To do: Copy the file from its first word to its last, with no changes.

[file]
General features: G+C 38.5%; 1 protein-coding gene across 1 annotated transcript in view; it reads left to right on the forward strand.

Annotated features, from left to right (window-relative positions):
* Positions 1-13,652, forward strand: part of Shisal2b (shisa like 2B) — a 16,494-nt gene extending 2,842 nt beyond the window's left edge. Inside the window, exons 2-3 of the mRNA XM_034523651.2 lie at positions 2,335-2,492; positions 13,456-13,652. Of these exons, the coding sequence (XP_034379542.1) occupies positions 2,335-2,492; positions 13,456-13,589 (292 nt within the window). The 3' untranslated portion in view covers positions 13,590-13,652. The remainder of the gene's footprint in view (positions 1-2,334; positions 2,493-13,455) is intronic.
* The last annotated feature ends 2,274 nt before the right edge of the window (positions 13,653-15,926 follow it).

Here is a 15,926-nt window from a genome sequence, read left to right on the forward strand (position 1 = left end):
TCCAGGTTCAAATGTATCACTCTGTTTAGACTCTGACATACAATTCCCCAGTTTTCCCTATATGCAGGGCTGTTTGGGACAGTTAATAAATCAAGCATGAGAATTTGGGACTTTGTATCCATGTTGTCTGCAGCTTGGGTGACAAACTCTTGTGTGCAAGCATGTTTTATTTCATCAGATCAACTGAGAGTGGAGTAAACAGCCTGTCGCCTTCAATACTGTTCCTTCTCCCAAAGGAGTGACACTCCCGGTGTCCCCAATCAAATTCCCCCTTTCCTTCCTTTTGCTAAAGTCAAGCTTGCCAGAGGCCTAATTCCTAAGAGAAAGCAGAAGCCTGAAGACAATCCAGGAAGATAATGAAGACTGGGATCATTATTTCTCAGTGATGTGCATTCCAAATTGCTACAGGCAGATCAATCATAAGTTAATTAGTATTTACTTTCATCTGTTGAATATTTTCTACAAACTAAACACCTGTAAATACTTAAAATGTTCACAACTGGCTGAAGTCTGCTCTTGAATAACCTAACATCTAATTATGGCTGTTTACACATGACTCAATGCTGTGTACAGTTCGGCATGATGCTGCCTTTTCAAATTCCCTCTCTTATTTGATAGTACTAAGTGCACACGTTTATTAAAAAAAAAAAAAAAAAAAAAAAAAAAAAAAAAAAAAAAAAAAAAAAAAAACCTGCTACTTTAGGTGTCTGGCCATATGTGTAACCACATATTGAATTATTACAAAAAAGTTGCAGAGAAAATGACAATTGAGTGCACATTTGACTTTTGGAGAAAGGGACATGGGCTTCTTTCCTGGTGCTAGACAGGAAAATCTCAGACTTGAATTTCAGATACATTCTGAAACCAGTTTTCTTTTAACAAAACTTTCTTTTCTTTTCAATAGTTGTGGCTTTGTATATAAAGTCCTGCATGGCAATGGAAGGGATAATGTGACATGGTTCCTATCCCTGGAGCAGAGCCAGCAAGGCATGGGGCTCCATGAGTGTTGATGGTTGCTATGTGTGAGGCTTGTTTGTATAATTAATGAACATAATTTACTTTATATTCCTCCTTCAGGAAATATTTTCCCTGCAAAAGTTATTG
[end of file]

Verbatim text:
General features: G+C 38.5%; 1 protein-coding gene across 1 annotated transcript in view; it reads left to right on the forward strand.

Annotated features, from left to right (window-relative positions):
* Positions 1-13,652, forward strand: part of Shisal2b (shisa like 2B) — a 16,494-nt gene extending 2,842 nt beyond the window's left edge. Inside the window, exons 2-3 of the mRNA XM_034523651.2 lie at positions 2,335-2,492; positions 13,456-13,652. Of these exons, the coding sequence (XP_034379542.1) occupies positions 2,335-2,492; positions 13,456-13,589 (292 nt within the window). The 3' untranslated portion in view covers positions 13,590-13,652. The remainder of the gene's footprint in view (positions 1-2,334; positions 2,493-13,455) is intronic.
* The last annotated feature ends 2,274 nt before the right edge of the window (positions 13,653-15,926 follow it).

Here is a 15,926-nt window from a genome sequence, read left to right on the forward strand (position 1 = left end):
TCCAGGTTCAAATGTATCACTCTGTTTAGACTCTGACATACAATTCCCCAGTTTTCCCTATATGCAGGGCTGTTTGGGACAGTTAATAAATCAAGCATGAGAATTTGGGACTTTGTATCCATGTTGTCTGCAGCTTGGGTGACAAACTCTTGTGTGCAAGCATGTTTTATTTCATCAGATCAACTGAGAGTGGAGTAAACAGCCTGTCGCCTTCAATACTGTTCCTTCTCCCAAAGGAGTGACACTCCCGGTGTCCCCAATCAAATTCCCCCTTTCCTTCCTTTTGCTAAAGTCAAGCTTGCCAGAGGCCTAATTCCTAAGAGAAAGCAGAAGCCTGAAGACAATCCAGGAAGATAATGAAGACTGGGATCATTATTTCTCAGTGATGTGCATTCCAAATTGCTACAGGCAGATCAATCATAAGTTAATTAGTATTTACTTTCATCTGTTGAATATTTTCTACAAACTAAACACCTGTAAATACTTAAAATGTTCACAACTGGCTGAAGTCTGCTCTTGAATAACCTAACATCTAATTATGGCTGTTTACACATGACTCAATGCTGTGTACAGTTCGGCATGATGCTGCCTTTTCAAATTCCCTCTCTTATTTGATAGTACTAAGTGCACACGTTTATTAAAAAAAAAAAAAAAAAAAAAAAAAAAAAAAAAAAAAAAAAAAAAAAAAAACCTGCTACTTTAGGTGTCTGGCCATATGTGTAACCACATATTGAATTATTACAAAAAAGTTGCAGAGAAAATGACAATTGAGTGCACATTTGACTTTTGGAGAAAGGGACATGGGCTTCTTTCCTGGTGCTAGACAGGAAAATCTCAGACTTGAATTTCAGATACATTCTGAAACCAGTTTTCTTTTAACAAAACTTTCTTTTCTTTTCAATAGTTGTGGCTTTGTATATAAAGTCCTGCATGGCAATGGAAGGGATAATGTGACATGGTTCCTATCCCTGGAGCAGAGCCAGCAAGGCATGGGGCTCCATGAGTGTTGATGGTTGCTATGTGTGAGGCTTGTTTGTATAATTAATGAACATAATTTACTTTATATTCCTCCTTCAGGAAATATTTTCCCTGCAAAAGTTATTG